Surf Air, the California-based airline, has placed its European arm into liquidation less than two years after launching in the region.
Brussels aims for London's businesses
Belgium's government has launched a campaign to lure financial services companies away from London and to the Belgian capital after Brexit. Cécile Jodogne, secretary of state for foreign trade for the federal region of Brussels, said: “Insurance and financial services businesses that want to be at the centre of the decision-making process and help to shape the future of the UK-EU relationship should consider Brussels as their European headquarters.”
Amigo profits from Wonga collapse
Amigo Loans has reported that pre-tax first-half profits surged 66% after an increase in customer numbers. CEO Glen Crawford said the lender has indirectly done well out of the collapse of payday giant Wonga amid a regulatory crackdown on high-cost providers. Amigo lends up to £10,000 to people with bad credit histories if payments are guaranteed by friends or family.
City sell-off is merely reinvention
Writing in the light of news that Australian bank Macquarie is in talks to buy City broker Liberum for a rumoured £100m, the Standard's Simon English says the broking business has been ripe for overhaul for some time. “It is just part of the Square Mile reinventing itself, as it routinely has to,” he contends.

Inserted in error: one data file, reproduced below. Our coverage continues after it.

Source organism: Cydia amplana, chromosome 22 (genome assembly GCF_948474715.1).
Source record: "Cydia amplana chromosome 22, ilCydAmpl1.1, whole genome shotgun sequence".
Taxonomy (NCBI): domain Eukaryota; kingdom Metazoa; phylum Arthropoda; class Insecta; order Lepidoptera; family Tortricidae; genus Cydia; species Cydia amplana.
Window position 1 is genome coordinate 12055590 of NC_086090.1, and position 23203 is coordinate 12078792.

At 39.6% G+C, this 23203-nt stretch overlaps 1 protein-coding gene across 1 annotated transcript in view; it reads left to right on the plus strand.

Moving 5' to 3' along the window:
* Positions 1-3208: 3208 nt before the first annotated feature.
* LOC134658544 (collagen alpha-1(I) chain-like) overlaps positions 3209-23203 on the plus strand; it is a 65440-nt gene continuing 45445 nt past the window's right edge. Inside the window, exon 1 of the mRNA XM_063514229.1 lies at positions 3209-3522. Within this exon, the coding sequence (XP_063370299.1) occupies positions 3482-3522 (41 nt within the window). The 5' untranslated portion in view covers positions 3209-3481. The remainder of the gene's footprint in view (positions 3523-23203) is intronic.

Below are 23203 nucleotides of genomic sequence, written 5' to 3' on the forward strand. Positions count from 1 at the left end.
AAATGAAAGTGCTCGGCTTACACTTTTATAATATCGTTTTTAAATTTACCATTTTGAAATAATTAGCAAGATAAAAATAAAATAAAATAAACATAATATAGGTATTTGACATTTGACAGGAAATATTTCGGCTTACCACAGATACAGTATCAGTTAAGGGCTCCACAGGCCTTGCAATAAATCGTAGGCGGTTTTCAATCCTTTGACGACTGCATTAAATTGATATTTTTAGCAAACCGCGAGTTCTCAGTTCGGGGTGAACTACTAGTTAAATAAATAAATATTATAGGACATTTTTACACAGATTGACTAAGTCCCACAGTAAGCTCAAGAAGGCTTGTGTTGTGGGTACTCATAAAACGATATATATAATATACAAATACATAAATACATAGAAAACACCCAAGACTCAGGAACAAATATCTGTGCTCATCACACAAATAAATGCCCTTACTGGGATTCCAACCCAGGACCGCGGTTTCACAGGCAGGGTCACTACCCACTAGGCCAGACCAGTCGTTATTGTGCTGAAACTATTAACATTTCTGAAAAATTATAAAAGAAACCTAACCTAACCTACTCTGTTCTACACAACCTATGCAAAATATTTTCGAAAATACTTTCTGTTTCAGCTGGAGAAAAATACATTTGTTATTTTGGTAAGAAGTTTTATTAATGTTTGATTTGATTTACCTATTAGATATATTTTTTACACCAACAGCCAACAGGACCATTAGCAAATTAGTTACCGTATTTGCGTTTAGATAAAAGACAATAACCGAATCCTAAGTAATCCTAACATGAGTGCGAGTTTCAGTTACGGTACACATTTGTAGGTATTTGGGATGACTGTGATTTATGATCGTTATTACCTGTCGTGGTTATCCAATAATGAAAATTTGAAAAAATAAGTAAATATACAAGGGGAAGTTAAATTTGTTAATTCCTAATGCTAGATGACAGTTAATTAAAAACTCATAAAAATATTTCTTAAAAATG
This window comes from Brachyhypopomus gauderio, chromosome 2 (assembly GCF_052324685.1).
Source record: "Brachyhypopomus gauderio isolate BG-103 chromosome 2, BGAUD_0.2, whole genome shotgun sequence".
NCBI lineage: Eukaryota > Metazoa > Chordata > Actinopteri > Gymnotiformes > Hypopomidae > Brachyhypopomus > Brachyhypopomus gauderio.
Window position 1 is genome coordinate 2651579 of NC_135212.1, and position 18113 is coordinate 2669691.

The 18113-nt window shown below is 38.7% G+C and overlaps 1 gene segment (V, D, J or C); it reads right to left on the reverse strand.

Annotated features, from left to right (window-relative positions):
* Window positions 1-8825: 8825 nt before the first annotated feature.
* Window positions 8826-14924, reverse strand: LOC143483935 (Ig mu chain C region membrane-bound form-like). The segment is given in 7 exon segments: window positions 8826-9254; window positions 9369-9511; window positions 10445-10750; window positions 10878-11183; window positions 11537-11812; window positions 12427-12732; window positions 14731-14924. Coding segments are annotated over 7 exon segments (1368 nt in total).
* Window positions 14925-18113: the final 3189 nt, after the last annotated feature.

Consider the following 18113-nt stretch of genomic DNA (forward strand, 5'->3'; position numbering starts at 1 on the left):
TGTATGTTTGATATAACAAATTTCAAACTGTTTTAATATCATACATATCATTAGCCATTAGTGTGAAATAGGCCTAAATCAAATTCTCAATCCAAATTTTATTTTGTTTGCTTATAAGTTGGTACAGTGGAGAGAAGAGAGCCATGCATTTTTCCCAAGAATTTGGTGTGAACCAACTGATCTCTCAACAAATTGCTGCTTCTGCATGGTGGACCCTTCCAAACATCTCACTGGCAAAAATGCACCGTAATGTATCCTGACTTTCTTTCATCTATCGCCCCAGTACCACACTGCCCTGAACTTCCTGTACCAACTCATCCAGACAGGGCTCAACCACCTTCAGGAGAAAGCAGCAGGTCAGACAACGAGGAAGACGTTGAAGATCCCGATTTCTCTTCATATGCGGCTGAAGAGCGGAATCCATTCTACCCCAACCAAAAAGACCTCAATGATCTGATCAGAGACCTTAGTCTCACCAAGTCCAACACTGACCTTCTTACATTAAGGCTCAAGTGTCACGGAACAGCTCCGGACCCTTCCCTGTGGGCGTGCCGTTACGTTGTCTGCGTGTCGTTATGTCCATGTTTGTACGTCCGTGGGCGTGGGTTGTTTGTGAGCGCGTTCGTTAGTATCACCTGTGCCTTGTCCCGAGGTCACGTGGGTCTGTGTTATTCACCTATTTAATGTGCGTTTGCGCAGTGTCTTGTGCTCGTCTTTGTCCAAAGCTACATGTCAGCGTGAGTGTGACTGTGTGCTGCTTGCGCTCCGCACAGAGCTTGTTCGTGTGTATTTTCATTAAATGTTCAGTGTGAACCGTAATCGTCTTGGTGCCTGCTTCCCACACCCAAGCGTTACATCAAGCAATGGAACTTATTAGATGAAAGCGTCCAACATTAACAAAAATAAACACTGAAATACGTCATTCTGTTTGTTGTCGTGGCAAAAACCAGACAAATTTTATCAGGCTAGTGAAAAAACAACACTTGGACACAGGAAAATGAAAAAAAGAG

LEISURE AND HOSPITALITY
Thomas Cook issues profit warning
Thomas Cook has issued its second profit warning in three months. The travel operator said profits will be £30m lower than expected as recently as September, when the guidance was cut from £323m to £280m. In the year to September sales were up 6% to £9.58bn, but “underlying” profits are down £58m to £250m. Thomas Cook presented the profit warning - issued two days before its annual results are due - as largely an accounting issue caused by “a number of legacy and non-recurring charges”.
Shaftesbury defies retail woes